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Appropriate Toys For Children, How To Make Good Choices
Play is serious business to a child.
Toys for all good purposes.
I am not recommending any specific toys, merely putting out some ideas regarding the purpose and suitability of the toys you may choose.
All children need to have toys.. They need to have toys that are just pure fun, that make them giggle and laugh and act silly. But they also need toys that foster learning, creativity, and curiosity. They need to have games that help make them become rational thinkers, to see all sides of a question, and to learn to make their own decisions, wise ones, with which they can live.
Toys do not have to be expensive. A child also should not have too many toys. For various reasons, we may shower our children with too many toys, so many that they are not valued. Rather a few toys that the child loves and plays with often than so many that they just become a heap on the floor and are neglected or abused.
Creative toys for children are the cheapest of all, in fact, most are free. To give children dress-up clothes and costumes is not a bad idea. But to give them some randomly shaped pieces of cloth, lace, and ribbon, along with glue if they are young, and a needle and thread if they are older, will foster even greater creativity. The brightly colored blocks that are available for purchase are wonderful toys for children, but better still are scraps of plain wood, in a lot of assorted sizes and shapes, perhaps sanded down scraps from Dad's workshop. Let the children paint them if they wish, but let this be the child's decision. Keep on hand crayons, paints, pens, pencils, scissors, paste, bits of fabric, beads, and buttons. Get a roll of newsprint from your local newspaper. Make your own modeling dough. There are lots of good recipes on the internet. Do not color it unless pressed to do so. Some clays can be painted and oven-fired when complete. Let the child make their own or at least help. Never use your drawings or art as examples for children. This destroys their creativity and gives them an example they cannot hope to emulate.
It is up to parents to start fostering curiosity in their children. When your children are very young, take them to as many different environments as possible, in all weathers, and at all times of day, and even night. Start by pointing out things to them and later ask questions. I wonder what's under that rock. What will that look like in water?. What happened to those green leaves? Collect leaves, and rocks. How many different birds you can see. How many different songs can you hear. Observe bugs but leave them where you find them. Teach respect for all life forms. Start children off using only their eyes. Follow up these explorations with trips to the library for related age-appropriate books. Find a few and then let the child chose one or two. A good beginning gift in this area is a magnifying glass. Later on you can buy different science kits. There are some excellent kits out there, but many are pure junk, so do some research to find the best. Make sure they are sturdy, with reusable parts, clear instructions, and no dangerous materials.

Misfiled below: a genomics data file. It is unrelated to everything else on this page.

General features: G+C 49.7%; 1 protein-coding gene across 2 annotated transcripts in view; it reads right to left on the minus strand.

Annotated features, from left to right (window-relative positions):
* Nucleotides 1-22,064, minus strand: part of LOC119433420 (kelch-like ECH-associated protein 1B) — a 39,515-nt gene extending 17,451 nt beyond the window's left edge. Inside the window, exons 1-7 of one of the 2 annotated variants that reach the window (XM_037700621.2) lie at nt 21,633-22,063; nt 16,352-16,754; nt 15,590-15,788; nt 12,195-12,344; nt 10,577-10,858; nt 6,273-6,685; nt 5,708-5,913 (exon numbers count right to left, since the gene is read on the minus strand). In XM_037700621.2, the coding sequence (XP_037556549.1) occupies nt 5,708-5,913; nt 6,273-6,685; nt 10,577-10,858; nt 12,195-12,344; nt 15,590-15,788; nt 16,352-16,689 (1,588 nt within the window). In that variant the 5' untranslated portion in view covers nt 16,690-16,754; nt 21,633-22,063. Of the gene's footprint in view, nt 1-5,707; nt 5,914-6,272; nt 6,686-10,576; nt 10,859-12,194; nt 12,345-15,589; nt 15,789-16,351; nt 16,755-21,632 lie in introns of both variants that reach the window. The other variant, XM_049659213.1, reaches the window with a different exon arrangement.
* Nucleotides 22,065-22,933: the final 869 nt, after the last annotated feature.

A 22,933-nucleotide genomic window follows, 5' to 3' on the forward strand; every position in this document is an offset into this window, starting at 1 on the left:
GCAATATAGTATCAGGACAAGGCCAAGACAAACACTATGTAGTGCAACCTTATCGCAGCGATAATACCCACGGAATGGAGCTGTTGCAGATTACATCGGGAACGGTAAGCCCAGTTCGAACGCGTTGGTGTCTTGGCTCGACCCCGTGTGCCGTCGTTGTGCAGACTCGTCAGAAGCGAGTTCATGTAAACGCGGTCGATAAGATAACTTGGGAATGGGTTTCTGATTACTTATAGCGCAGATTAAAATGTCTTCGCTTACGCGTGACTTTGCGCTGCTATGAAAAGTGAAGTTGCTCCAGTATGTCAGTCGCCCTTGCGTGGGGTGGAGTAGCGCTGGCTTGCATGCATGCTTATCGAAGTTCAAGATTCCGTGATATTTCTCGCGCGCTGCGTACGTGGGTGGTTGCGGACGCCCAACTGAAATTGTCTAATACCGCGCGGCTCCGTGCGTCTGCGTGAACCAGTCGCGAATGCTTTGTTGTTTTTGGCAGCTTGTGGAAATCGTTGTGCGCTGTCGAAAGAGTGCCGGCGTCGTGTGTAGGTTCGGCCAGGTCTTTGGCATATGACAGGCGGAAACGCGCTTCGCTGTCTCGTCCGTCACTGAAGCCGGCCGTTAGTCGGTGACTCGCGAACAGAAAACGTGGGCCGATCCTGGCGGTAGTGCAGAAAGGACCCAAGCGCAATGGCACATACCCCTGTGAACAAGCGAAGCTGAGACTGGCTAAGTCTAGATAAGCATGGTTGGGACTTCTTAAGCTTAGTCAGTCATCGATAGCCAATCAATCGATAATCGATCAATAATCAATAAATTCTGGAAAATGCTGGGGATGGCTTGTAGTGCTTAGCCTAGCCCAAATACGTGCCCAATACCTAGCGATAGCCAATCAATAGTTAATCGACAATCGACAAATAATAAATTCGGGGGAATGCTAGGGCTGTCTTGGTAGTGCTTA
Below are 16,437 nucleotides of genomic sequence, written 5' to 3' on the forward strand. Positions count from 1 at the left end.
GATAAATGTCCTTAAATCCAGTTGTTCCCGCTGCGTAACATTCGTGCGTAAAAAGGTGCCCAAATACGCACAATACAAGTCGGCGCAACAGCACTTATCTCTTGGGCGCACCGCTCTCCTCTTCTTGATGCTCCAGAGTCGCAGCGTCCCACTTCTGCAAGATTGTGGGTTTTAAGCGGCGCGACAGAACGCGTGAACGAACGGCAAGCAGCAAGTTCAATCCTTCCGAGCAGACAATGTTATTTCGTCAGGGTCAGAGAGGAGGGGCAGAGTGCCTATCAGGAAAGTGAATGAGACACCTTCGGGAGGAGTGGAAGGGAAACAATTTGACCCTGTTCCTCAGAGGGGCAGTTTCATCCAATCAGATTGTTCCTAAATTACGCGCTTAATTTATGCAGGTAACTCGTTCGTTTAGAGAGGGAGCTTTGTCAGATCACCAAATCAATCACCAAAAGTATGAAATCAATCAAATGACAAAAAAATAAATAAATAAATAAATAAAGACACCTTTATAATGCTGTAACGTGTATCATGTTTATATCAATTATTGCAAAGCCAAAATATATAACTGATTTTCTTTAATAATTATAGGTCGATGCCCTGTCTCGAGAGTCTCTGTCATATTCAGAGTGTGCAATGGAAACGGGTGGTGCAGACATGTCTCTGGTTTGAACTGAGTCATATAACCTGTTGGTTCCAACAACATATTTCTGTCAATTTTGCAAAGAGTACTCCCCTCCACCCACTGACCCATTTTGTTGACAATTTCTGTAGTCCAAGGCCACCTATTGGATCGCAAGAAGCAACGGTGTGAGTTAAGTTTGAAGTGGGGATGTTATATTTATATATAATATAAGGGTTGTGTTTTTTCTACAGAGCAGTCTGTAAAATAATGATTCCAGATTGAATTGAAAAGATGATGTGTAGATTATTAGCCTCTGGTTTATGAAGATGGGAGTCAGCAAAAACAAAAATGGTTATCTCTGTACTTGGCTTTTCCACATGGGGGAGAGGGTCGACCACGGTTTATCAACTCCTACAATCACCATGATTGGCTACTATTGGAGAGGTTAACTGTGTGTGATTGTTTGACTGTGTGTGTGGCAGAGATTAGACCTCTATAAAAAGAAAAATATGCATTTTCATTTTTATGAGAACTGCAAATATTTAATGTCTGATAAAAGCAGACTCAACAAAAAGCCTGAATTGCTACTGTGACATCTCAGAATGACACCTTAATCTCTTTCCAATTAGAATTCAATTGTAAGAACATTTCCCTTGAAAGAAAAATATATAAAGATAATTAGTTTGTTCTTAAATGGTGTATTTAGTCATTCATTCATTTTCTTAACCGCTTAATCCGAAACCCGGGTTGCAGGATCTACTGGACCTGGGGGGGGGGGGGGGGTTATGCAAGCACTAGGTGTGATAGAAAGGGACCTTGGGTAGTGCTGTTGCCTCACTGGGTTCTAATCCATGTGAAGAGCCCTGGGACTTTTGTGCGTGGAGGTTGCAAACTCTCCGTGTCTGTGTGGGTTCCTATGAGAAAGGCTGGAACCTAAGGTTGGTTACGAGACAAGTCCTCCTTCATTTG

Games are a good way for your child to practice a variety of skills, and also a wonderful way to bring the family together. Remember though, that games are toys, and toys by their very name, should have a fun element. De-emphasize winning or losing. Games are like sports in one aspect, or at least should be. "It's not whether you win or lose it's how you play the game". Again, make games age-appropriate. Do some research and find out what games are considered winners.
In my humble estimation, the most valuable gift you can give any child is a book. If children learn to read well, they can learn anything. Their lives will be richer, and I don't mean dollar-wise, and more meaningful. With the help of your librarian, if necessary, choose books that are age appropriate and of interest to your child. Choose books that are well-written, with some challenging vocabulary. Start off reading to your children when they are still babies. They will love the sound of your voice whether or not they put any meaning to the words. Poetry is a good first choice. Children ask for their favorite books again and again. You will soon find that you cannot skip parts because they know their books by heart. If children as they get older want to read to you, that is fine. Personally, I would not press a child to read aloud, as their reading cannot compete with yours for many years. It is human nature for a child to want to learn, unless they are overly pressured. Pressuring a child to learn makes them nervous, destroys their confidence, and undermines a natural process.
Toys, whether they are pricey, or free like the ones in the picture at the top of the page, are a major part of a child's life. Choose them wisely.